By Richard E. Tremblay PhD FRSC, Willard W. Hartup EdD, John Archer PhD
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Additional resources for Developmental Origins of Aggression
Gender and motivation. Lincoln: University of Nebraska Press. Dawe, H. C. (1934). An analysis of two hundred quarrels of preschool children. Child Development, 5, 139–157. Dishion, T. J. (1990). The peer context of troublesome child and adolescent behavior. In P. ), Understanding troubled and troublesome youth (pp. 128–153). Newbury Park, CA: Sage. Dishion, T. , Andrews, D. , & Crosby, L. (1995). Anti-social boys and their friends in early adolescence: Relationship characteristics, quality, and interactional process.
1998). Similarities between friends and nonfriends in middle childhood. Child Development, 69, 1198–1208. Hinde, R. A. (1997). Relationships: A dialectical perspective. Hove, UK: Psychology Press. Hodges, E. V. , & Card, N. A. ) (2003). Enemies and the darker side of peer relations. San Francisco: Jossey-Bass. Hodges, E. V. , & Perry, D. G. (1999). Personal and interpersonal antecedents and consequences of victimization by peers. Journal of Personality and Social Psychology, 76, 677–685. Maccoby, E.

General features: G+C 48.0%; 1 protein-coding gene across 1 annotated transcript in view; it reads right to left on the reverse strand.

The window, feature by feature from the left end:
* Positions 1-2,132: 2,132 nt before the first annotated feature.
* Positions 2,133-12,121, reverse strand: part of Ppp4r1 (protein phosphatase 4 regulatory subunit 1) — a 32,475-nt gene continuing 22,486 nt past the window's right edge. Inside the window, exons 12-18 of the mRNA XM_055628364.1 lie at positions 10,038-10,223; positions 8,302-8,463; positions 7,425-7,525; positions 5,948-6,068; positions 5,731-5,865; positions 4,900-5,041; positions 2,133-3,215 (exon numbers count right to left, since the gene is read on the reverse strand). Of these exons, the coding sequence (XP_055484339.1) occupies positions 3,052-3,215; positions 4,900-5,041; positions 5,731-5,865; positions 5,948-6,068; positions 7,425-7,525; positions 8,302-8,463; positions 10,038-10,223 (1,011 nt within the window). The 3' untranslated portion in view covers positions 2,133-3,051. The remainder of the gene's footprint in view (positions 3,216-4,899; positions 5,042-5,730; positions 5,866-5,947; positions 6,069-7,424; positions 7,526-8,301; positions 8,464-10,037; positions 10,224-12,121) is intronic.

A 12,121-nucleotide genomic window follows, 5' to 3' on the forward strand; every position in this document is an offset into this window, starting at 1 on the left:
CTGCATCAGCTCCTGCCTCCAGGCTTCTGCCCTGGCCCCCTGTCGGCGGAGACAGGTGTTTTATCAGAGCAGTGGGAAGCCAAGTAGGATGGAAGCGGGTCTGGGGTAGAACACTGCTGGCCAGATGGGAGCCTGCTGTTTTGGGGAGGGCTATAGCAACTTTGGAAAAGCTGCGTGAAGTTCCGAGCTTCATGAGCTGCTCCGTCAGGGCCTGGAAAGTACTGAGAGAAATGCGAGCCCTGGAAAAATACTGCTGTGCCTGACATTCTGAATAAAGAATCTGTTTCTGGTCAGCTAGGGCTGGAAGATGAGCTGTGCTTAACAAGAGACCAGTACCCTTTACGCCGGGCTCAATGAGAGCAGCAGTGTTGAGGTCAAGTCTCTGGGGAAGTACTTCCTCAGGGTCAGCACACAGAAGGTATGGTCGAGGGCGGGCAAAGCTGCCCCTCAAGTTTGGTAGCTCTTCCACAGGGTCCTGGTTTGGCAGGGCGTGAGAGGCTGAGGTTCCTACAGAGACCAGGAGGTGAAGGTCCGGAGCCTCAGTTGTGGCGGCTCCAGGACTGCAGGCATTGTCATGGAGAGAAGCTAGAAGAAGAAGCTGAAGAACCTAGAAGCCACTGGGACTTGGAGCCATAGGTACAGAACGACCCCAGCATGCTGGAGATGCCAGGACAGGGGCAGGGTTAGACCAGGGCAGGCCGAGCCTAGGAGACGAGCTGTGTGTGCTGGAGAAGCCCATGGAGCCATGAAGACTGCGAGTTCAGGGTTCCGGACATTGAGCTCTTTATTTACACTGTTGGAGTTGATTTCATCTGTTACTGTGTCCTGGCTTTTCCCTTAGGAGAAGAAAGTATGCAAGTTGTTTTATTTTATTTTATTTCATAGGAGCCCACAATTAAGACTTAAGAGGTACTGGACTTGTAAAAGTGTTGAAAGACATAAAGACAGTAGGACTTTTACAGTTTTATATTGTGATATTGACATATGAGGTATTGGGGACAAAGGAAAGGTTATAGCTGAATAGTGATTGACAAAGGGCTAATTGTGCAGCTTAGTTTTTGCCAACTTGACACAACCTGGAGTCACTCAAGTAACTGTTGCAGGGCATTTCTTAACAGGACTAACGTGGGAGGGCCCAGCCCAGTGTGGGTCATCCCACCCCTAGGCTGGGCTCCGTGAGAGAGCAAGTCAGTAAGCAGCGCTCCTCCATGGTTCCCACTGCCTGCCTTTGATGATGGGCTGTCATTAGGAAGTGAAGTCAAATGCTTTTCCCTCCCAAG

Thus, reactive aggression is an impulsive, negatively valenced act displayed in response to a threat or provocation (Dodge, & Coie, 1987; Vitaro, Gendreau, Tremblay, & Oligny, 1998). It stems from the frustration–aggression hypothesis that viewed aggression as a “primordial reaction . . , 1939, p. 21). Interestingly, it is not so much contextual stimuli per se that determine whether aggression will be labeled as reactive, but the perception that the individual has and what he or she makes of it.
Developmental Origins of Aggression by Richard E. Tremblay PhD FRSC, Willard W. Hartup EdD, John Archer PhD